Conference Paper

Selection of putative cis-regulatory motifs through regional and global conservation

Nat. Res. Council of Canada, Ottawa, Ont., Canada;
DOI: 10.1109/CSB.2004.1332545 Conference: Computational Systems Bioinformatics Conference, 2004. CSB 2004. Proceedings. 2004 IEEE
Source: IEEE Xplore

ABSTRACT Cis-regulatory motifs are often overrepresented in promoters and may exhibit frequency biases in subpromoter regions (SPRs). Many probabilistic algorithms have been used to predict such motifs, but they tend to generate many false positives. We devised a novel algorithm, MotifFilter, that computes representation indices (RIs) for putative motifs. MotifFilter's RI is a ratio of the actual over expected frequency of a motif in promoters, SPRs or random genomic DNA that takes into account of the nucleotide probability distributions in these regions. This approach was applied to a genome-wide survey of putative cAMP-response elements (CREs) for motifs generated by a profile hidden Markov model. Twenty of 144 putative CRE motifs found in the survey were retained by the MotifFilter.

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    ABSTRACT: In biological sequence research, the positional weight matrix (PWM) is often used to search for putative transcription factor binding sites. A log-odd score is usually applied to measure the closeness of a subsequence to the PWM. However, the log-odd score is motif-length-dependent and thus there is no universally applicable threshold. In this paper, we propose an alternative scoring index (G) varying from zero, where the subsequence is not much different from the background, to one, where the subsequence fits best to the PWM. We also propose a measure evaluating the statistical expectation at each G index. We investigated the PWMs from the TRANSFAC and found that the statistical expectation is significantly ( p < 0.0001) correlated with both the length of the PWMs and the threshold G value. We applied this method to two PWMs (GCN4_C and ROX1_Q6) of yeast transcription factor binding sites and two PWMs (HIC1-02, HIC1_03) of the human tumor suppressor (HIC-1) binding sites from the TRANSFAC database. Finally, our method compares favorably with the broadly used Match method. The results indicate that our method is more flexible and can provide better confidence. Dans le domaine de la recherche de séquences en biologie, on a souvent recours à la matrice position-poids pour chercher les sites de fixation présumés des facteurs de transcription. On utilise généralement un score log-odd pour mesurer le degré de concordance d'une sous-séquence avec la matrice position-poids. Cependant, comme le score log-odd dépend de la longueur du motif, on ne peut donc pas appliquer un seuil universel. Dans cet article, nous proposons un autre index de scores (G) variant à partir de zéro, où la sous-séquence n'est pas très différente du bruit de fond, par rapport à un, et où la sous-séquence concorde le plus à la matrice position-poids. Nous proposons également une mesure évaluant l'espérance statistique de chaque index G. Nous avons étudié les matrices position-poids de la banque TRANSFAC et avons établi que l'espérance statistique est corrélée de manière statistiquement significative ( p < 0,0001) avec à la fois la longueur des matrices position-poids et le seuil de G. Nous avons appliqué cette méthode à deux matrices position-poids (GCN4_C et ROX1_Q6) correspondant aux sites de fixation d'un facteur de transcription chez la levure et deux matrices position-poids (HIC1-02 et HIC1_03) correspondant aux sites de fixation de HIC-1, un facteur de transcription suppresseur de tumeur chez l'humain, tirées de la banque TRANSFAC. Finalement, notre méthode se compare avantageusement à Match, la méthode couramment utilisée. Les résultats indiquent que notre méthode est plus souple et peut fournir un plus grand degré de certitude.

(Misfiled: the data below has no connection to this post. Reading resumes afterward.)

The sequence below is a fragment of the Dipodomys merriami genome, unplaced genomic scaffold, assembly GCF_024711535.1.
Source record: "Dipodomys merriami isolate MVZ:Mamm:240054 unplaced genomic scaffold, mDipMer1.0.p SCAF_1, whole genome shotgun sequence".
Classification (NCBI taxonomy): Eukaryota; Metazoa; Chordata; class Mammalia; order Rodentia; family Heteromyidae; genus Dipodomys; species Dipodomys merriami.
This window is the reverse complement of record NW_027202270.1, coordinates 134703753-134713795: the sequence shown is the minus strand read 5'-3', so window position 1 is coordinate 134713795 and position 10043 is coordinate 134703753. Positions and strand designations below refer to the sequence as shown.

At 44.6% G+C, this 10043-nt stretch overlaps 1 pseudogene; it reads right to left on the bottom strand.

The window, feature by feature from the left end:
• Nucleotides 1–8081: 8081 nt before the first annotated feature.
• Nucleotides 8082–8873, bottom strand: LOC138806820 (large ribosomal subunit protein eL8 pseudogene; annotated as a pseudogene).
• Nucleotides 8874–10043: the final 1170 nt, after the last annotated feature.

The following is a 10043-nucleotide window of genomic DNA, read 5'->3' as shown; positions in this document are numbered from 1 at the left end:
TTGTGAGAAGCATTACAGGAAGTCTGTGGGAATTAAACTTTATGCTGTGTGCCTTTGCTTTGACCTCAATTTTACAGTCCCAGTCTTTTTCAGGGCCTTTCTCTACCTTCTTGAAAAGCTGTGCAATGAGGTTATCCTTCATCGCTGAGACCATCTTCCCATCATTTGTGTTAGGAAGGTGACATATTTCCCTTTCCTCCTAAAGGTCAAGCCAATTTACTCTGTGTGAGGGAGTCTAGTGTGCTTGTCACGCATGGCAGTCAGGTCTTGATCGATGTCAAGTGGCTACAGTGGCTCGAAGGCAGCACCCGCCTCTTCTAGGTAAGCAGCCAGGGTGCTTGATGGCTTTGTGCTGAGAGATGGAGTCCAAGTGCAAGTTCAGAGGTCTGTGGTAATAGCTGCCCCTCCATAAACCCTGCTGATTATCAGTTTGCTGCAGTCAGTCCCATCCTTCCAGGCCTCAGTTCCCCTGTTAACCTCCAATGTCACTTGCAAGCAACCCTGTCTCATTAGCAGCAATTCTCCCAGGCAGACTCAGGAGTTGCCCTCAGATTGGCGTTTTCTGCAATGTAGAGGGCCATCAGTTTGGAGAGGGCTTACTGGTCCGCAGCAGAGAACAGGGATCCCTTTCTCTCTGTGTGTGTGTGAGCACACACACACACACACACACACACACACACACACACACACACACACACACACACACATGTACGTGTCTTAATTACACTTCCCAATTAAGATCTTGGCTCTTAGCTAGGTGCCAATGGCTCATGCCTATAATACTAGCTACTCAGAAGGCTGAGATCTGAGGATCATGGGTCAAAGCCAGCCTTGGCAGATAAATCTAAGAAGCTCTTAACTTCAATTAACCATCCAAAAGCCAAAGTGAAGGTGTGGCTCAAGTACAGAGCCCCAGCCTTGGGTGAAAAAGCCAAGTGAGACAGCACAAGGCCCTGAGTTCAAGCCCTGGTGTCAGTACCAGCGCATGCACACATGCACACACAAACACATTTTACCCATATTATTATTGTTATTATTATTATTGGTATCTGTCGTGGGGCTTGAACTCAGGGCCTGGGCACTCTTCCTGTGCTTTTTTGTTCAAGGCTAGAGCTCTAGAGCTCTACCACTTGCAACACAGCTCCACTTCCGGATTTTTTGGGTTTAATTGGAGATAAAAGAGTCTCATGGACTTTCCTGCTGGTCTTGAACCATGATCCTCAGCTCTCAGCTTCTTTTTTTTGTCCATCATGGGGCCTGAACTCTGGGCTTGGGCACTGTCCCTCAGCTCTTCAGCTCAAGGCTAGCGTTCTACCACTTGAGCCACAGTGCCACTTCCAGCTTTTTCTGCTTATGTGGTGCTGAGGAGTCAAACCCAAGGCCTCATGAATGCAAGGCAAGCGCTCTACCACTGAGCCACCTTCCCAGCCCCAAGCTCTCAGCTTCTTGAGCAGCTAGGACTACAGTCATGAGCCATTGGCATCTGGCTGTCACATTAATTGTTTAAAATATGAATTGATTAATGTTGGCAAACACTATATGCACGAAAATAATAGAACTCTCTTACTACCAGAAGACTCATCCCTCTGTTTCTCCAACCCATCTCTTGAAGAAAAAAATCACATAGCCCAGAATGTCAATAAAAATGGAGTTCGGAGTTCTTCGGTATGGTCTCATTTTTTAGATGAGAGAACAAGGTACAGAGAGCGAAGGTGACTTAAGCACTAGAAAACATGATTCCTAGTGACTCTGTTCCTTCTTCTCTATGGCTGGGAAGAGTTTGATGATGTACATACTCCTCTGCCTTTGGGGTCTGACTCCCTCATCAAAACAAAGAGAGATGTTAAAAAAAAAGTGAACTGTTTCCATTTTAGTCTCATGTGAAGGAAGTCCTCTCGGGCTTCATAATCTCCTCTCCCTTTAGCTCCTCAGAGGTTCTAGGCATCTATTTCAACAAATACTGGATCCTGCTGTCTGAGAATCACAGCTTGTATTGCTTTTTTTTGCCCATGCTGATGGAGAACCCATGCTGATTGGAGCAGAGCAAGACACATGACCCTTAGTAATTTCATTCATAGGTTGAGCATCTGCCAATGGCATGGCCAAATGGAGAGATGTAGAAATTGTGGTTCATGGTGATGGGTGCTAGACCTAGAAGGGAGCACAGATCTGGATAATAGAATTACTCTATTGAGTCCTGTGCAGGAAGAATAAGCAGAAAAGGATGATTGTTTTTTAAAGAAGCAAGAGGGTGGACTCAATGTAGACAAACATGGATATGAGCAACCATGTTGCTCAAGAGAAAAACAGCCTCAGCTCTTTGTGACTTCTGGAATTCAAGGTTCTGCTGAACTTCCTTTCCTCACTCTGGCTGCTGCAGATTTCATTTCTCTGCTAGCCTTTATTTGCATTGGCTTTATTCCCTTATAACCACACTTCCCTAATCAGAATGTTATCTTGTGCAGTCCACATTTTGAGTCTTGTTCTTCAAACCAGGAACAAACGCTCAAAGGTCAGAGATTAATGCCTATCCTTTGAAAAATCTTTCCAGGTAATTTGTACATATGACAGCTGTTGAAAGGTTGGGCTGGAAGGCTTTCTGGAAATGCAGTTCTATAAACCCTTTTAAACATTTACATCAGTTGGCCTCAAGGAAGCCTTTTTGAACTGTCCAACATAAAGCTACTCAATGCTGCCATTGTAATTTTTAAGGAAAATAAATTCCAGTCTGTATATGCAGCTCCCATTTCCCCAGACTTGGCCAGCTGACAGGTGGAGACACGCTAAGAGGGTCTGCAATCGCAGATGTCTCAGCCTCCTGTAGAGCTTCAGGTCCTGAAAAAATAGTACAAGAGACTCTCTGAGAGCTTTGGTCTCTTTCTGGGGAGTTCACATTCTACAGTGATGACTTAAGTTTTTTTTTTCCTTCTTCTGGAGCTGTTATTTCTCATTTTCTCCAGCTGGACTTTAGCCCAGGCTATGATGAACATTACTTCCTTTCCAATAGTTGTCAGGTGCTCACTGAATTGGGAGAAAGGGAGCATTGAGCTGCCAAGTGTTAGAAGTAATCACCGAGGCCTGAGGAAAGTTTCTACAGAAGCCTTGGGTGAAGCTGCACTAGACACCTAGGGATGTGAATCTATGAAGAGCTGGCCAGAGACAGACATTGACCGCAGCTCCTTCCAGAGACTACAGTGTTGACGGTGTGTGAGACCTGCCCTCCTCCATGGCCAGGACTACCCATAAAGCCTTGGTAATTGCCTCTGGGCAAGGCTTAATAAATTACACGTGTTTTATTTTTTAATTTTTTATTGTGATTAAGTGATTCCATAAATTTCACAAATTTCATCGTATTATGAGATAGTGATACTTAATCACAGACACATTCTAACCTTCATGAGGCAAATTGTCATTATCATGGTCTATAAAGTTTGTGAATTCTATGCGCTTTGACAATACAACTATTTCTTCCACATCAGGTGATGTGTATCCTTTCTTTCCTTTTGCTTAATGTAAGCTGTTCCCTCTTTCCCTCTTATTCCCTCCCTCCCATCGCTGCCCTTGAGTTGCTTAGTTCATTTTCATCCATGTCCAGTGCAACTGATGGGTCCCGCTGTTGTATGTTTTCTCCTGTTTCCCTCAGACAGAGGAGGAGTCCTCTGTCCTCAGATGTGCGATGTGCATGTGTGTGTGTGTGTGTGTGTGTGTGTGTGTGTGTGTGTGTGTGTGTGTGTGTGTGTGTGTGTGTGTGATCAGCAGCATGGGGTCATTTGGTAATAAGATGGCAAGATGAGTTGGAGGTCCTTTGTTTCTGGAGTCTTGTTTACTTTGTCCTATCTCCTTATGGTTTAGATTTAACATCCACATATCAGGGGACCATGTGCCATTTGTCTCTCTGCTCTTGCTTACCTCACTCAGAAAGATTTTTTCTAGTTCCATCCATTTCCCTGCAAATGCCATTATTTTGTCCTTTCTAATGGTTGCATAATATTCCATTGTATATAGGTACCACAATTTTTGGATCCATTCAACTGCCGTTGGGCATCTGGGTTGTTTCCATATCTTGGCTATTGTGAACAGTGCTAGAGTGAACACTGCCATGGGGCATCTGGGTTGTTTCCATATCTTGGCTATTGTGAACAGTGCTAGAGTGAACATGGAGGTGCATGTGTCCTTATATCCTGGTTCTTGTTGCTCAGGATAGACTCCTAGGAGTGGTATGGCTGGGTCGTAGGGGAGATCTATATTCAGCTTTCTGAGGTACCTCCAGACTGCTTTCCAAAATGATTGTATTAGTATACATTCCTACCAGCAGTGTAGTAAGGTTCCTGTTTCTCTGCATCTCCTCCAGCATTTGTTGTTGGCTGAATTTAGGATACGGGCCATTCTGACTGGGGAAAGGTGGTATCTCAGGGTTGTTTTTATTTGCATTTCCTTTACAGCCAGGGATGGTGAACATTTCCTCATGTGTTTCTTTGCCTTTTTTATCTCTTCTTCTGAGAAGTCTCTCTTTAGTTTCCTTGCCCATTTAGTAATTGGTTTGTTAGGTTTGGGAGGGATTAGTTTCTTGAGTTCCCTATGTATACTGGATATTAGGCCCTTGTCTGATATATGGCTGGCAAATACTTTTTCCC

01/2008;
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    Lecture Notes in Engineering and Computer Science. 01/2008;
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    ABSTRACT: In biological sequence research, the positional weight matrix (PWM) is often used to search for putative transcription factor binding sites. A set of experimentally verified oligonucleotides known to be functional motifs are collected and aligned. The frequency of each nucleotide A, C, G, or T at each column of the alignment is calculated in the matrix. Once a PWM is constructed, it can be used to search from a nucleotide sequence for subsequences that are possibly perform the same function. The match between a subsequence and a PWM is usually described by a score function, which measures the closeness of the subsequence to the PWM as compared with the given background. Nevertheless, the score function is usually motif-length-dependent and thus there is no universally applicable threshold. In this paper, we propose an alternative scoring index (G) varying from zero, where the subsequence is not much different from the background, to one, where the subsequence fits best to the PWM. We also propose a measure evaluating the statistical expectation at each G index. We investigated the PWMs from the TRANSFAC and found that the statistical expectation is significantly (p<0.0001) correlated with both the length of the PWMs and the threshold G value. We applied this method to two PWMs (GCN4_C and ROX1_Q6) of yeast transcription factor binding sites and two PWMs (HIC1-02, HIC1_03) of the human tumor suppressor (HIC-1) binding sites from the TRANSFAC database. Finally, our method compares favorably with the broadly used Match method. The results indicate that our method is more flexible and can provide better confidence
    Engineering Letters 01/2008; 16(4):498-504.

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